Home Latest News Islamabad Reports Pakistan’s 29th Coronavirus Case

Islamabad Reports Pakistan’s 29th Coronavirus Case

by Newsweek Pakistan
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Local media says latest case is a 30-year-old woman who had recently returned to Pakistan from the U.S.

Local media on Saturday reported the 29th case of coronavirus in Pakistan, as a critically ill woman was admitted to hospital in Islamabad.

According to the Pakistan Institute of Medical Sciences (PIMS), the patient is a 30-year-old woman who had recently returned to Pakistan from the U.S. Officials told Geo News that the woman’s condition was critical and she had been placed on a ventilator; she had earlier been receiving treatment at a private hospital.

This is the first coronavirus case to be reported from the federal capital. Three earlier cases were also reported from Islamabad, but they had been diagnosed in Gilgit-Baltistan and surrounding areas and brought to the federal capital for treatment.

The confirmed number of COVID-19 cases in Pakistan stood at 28 on Friday after seven Pakistanis quarantined in Taftan after returning from a pilgrimage in Iran tested positive for the disease. Of the remaining 21, 15 have been reported from Sindh though two of them have fully recovered and been discharged. Per the National Institute of Health, five cases have been reported from Gilgit-Baltistan and one from Quetta.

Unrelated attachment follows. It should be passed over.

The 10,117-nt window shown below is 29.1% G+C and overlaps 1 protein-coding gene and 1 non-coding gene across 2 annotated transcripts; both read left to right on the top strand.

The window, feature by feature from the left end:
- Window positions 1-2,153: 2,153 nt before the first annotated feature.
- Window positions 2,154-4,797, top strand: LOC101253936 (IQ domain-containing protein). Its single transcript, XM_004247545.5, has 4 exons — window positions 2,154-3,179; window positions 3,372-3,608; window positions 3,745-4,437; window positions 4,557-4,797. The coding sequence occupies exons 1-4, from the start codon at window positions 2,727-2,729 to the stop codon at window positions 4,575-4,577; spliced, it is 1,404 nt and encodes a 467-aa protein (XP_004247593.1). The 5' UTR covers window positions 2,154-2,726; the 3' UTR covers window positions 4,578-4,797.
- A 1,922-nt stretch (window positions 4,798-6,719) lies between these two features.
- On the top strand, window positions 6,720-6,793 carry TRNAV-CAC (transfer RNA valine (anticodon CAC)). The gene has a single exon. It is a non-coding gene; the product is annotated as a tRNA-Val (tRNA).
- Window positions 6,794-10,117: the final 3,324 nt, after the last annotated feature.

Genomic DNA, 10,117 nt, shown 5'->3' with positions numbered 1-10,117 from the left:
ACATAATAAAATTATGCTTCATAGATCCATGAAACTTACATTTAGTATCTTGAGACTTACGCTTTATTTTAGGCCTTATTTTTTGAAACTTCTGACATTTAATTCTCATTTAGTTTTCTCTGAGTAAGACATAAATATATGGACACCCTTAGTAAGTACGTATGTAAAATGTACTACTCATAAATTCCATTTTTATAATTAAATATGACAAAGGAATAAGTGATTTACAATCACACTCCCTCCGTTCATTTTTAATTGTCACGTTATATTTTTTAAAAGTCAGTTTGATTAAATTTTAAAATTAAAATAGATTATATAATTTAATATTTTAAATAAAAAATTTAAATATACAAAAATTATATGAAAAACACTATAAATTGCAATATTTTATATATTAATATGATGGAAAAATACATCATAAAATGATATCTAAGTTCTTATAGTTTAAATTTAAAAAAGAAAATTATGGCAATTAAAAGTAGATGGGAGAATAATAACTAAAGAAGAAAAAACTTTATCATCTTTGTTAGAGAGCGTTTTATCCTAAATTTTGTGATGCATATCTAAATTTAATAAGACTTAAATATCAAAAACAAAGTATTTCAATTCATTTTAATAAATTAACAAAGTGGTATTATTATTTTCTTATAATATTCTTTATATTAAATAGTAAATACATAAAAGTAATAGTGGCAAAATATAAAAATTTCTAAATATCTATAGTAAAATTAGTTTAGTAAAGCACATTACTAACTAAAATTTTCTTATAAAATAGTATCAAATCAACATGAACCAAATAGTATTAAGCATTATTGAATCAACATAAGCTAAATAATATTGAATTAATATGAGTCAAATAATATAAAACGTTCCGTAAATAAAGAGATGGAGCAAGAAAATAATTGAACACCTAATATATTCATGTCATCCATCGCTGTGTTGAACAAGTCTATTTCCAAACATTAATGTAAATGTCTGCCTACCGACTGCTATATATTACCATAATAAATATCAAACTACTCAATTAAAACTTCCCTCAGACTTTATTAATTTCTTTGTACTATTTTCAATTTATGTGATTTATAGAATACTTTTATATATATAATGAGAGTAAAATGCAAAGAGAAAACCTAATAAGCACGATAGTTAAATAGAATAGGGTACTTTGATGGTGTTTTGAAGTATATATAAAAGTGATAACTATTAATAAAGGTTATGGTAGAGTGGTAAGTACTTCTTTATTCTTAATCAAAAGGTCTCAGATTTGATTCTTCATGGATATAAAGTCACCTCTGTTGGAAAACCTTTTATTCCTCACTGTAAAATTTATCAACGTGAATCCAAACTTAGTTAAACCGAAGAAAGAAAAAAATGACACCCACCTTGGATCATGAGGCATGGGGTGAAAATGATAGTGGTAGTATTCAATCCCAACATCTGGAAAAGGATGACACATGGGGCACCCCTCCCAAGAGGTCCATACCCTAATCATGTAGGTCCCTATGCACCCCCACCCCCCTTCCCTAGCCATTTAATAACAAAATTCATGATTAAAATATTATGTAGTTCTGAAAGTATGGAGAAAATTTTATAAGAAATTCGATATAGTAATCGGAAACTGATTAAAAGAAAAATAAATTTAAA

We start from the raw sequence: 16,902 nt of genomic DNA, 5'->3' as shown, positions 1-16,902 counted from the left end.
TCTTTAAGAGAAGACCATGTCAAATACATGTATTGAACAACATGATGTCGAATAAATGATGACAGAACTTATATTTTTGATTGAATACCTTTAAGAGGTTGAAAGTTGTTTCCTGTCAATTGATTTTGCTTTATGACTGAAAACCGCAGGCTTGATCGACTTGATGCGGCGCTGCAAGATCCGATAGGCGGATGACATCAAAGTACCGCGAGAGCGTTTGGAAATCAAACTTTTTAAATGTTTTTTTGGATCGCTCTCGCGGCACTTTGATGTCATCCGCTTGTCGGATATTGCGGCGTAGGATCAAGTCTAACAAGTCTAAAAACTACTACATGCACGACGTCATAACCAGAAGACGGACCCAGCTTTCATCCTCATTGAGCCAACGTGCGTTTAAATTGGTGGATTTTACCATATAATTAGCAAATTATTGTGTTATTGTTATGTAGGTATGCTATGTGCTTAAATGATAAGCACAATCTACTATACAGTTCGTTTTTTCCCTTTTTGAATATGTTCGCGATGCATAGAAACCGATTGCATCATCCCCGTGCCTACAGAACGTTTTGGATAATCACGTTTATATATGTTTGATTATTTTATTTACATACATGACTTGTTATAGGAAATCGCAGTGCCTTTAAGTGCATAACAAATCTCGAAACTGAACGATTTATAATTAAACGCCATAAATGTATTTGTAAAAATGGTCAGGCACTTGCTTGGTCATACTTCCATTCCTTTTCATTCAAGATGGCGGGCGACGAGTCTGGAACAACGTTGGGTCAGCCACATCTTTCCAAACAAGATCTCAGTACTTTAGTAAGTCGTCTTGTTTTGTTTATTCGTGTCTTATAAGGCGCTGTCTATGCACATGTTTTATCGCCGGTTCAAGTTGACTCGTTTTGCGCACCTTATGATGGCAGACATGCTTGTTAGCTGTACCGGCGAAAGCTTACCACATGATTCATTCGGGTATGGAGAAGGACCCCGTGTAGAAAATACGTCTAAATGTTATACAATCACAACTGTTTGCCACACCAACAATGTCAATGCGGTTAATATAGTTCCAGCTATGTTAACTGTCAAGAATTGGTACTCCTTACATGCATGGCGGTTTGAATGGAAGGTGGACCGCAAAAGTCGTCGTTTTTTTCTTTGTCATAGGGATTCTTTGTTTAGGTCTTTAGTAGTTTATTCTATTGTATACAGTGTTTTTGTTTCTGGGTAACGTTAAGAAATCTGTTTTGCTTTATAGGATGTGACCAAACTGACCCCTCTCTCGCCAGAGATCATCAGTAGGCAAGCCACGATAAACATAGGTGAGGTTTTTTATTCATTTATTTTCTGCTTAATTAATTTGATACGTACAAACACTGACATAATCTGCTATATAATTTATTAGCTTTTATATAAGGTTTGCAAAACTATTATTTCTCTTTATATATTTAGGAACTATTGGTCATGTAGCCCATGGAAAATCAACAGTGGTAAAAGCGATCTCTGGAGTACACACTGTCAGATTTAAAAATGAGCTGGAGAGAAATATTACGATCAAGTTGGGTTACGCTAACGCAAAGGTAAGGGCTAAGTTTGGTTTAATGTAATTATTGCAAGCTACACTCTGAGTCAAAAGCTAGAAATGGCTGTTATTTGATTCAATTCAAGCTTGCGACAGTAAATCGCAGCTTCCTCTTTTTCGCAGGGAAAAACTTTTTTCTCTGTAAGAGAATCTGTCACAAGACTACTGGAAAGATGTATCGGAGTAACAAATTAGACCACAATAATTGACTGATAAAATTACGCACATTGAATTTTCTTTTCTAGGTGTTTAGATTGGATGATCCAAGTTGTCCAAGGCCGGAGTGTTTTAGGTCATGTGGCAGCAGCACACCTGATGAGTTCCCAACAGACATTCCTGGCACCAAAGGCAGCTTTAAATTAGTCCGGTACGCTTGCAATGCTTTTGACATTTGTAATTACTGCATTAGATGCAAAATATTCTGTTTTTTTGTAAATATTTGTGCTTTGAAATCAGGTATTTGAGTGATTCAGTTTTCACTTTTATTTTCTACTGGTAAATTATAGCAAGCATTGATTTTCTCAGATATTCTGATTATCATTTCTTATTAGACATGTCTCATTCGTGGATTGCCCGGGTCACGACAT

Globally, over 5,000 people have died and more than 140,000 infected by COVID-19, with the disease spreading into new territories. The World Health Organization has declared Europe the new epicenter of the infection, with Italy and Spain in particular reporting a dramatic rise in cases.

Pakistan on Friday implemented a series of measures designed to halt the spread of coronavirus, including banning large public gatherings, closing schools and shutting down the country’s borders with Iran and Afghanistan.

However, people have raised concerns about the veracity of the number of confirmed cases, as the government has ordered hospitals to only test potentially infected individuals if they have an international travel history or have had contact with someone who has tested positive for the disease. Per experts, this would prevent the country from monitoring local spread of the disease within communities and could result in unchecked infections that go largely undiagnosed.

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